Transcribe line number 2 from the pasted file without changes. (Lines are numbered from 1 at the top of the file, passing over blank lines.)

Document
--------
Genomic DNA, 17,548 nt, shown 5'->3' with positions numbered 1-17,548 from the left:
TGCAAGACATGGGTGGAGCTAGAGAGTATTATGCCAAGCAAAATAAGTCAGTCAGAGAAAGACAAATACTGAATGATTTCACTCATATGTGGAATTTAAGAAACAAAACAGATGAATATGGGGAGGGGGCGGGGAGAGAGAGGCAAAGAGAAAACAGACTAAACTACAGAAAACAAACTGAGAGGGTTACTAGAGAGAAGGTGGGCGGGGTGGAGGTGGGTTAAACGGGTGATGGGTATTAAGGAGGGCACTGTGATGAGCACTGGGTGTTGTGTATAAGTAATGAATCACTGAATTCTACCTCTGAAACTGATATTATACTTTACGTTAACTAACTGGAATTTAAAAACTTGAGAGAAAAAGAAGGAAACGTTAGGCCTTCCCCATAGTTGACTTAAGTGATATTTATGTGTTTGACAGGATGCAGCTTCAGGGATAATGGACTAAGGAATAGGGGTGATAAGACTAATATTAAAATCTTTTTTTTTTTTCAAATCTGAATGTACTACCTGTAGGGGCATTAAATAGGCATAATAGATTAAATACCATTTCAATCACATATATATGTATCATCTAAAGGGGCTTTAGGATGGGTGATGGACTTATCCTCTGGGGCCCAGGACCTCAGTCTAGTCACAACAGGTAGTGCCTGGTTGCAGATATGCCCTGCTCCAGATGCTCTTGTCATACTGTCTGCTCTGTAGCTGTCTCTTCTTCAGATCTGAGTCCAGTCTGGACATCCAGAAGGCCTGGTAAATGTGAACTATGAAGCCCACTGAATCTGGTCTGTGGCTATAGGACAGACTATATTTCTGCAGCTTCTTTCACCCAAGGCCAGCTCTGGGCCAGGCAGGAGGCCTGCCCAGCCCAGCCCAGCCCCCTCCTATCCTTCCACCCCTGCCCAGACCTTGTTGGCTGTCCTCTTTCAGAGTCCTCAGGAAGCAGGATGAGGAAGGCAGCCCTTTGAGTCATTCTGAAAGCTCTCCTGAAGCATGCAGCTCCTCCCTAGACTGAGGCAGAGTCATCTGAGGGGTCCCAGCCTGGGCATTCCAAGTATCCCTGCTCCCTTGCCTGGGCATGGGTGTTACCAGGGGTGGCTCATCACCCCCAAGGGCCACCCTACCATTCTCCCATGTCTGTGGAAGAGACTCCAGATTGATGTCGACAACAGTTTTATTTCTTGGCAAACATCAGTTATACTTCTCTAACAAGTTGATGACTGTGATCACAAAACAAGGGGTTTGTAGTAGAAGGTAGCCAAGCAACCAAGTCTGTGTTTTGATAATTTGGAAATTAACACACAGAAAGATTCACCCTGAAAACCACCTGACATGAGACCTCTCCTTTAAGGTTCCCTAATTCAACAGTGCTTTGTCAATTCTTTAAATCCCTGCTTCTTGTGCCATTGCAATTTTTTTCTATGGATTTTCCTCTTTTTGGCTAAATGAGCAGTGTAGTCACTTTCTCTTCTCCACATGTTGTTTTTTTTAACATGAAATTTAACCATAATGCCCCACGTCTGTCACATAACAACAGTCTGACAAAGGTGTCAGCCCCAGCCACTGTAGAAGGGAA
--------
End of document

TGCAAGACATGGGTGGAGCTAGAGAGTATTATGCCAAGCAAAATAAGTCAGTCAGAGAAAGACAAATACTGAATGATTTCACTCATATGTGGAATTTAAGAAACAAAACAGATGAATATGGGGAGGGGGCGGGGAGAGAGAGGCAAAGAGAAAACAGACTAAACTACAGAAAACAAACTGAGAGGGTTACTAGAGAGAAGGTGGGCGGGGTGGAGGTGGGTTAAACGGGTGATGGGTATTAAGGAGGGCACTGTGATGAGCACTGGGTGTTGTGTATAAGTAATGAATCACTGAATTCTACCTCTGAAACTGATATTATACTTTACGTTAACTAACTGGAATTTAAAAACTTGAGAGAAAAAGAAGGAAACGTTAGGCCTTCCCCATAGTTGACTTAAGTGATATTTATGTGTTTGACAGGATGCAGCTTCAGGGATAATGGACTAAGGAATAGGGGTGATAAGACTAATATTAAAATCTTTTTTTTTTTTCAAATCTGAATGTACTACCTGTAGGGGCATTAAATAGGCATAATAGATTAAATACCATTTCAATCACATATATATGTATCATCTAAAGGGGCTTTAGGATGGGTGATGGACTTATCCTCTGGGGCCCAGGACCTCAGTCTAGTCACAACAGGTAGTGCCTGGTTGCAGATATGCCCTGCTCCAGATGCTCTTGTCATACTGTCTGCTCTGTAGCTGTCTCTTCTTCAGATCTGAGTCCAGTCTGGACATCCAGAAGGCCTGGTAAATGTGAACTATGAAGCCCACTGAATCTGGTCTGTGGCTATAGGACAGACTATATTTCTGCAGCTTCTTTCACCCAAGGCCAGCTCTGGGCCAGGCAGGAGGCCTGCCCAGCCCAGCCCAGCCCCCTCCTATCCTTCCACCCCTGCCCAGACCTTGTTGGCTGTCCTCTTTCAGAGTCCTCAGGAAGCAGGATGAGGAAGGCAGCCCTTTGAGTCATTCTGAAAGCTCTCCTGAAGCATGCAGCTCCTCCCTAGACTGAGGCAGAGTCATCTGAGGGGTCCCAGCCTGGGCATTCCAAGTATCCCTGCTCCCTTGCCTGGGCATGGGTGTTACCAGGGGTGGCTCATCACCCCCAAGGGCCACCCTACCATTCTCCCATGTCTGTGGAAGAGACTCCAGATTGATGTCGACAACAGTTTTATTTCTTGGCAAACATCAGTTATACTTCTCTAACAAGTTGATGACTGTGATCACAAAACAAGGGGTTTGTAGTAGAAGGTAGCCAAGCAACCAAGTCTGTGTTTTGATAATTTGGAAATTAACACACAGAAAGATTCACCCTGAAAACCACCTGACATGAGACCTCTCCTTTAAGGTTCCCTAATTCAACAGTGCTTTGTCAATTCTTTAAATCCCTGCTTCTTGTGCCATTGCAATTTTTTTCTATGGATTTTCCTCTTTTTGGCTAAATGAGCAGTGTAGTCACTTTCTCTTCTCCACATGTTGTTTTTTTTAACATGAAATTTAACCATAATGCCCCACGTCTGTCACATAACAACAGTCTGACAAAGGTGTCAGCCCCAGCCACTGTAGAAGGGAA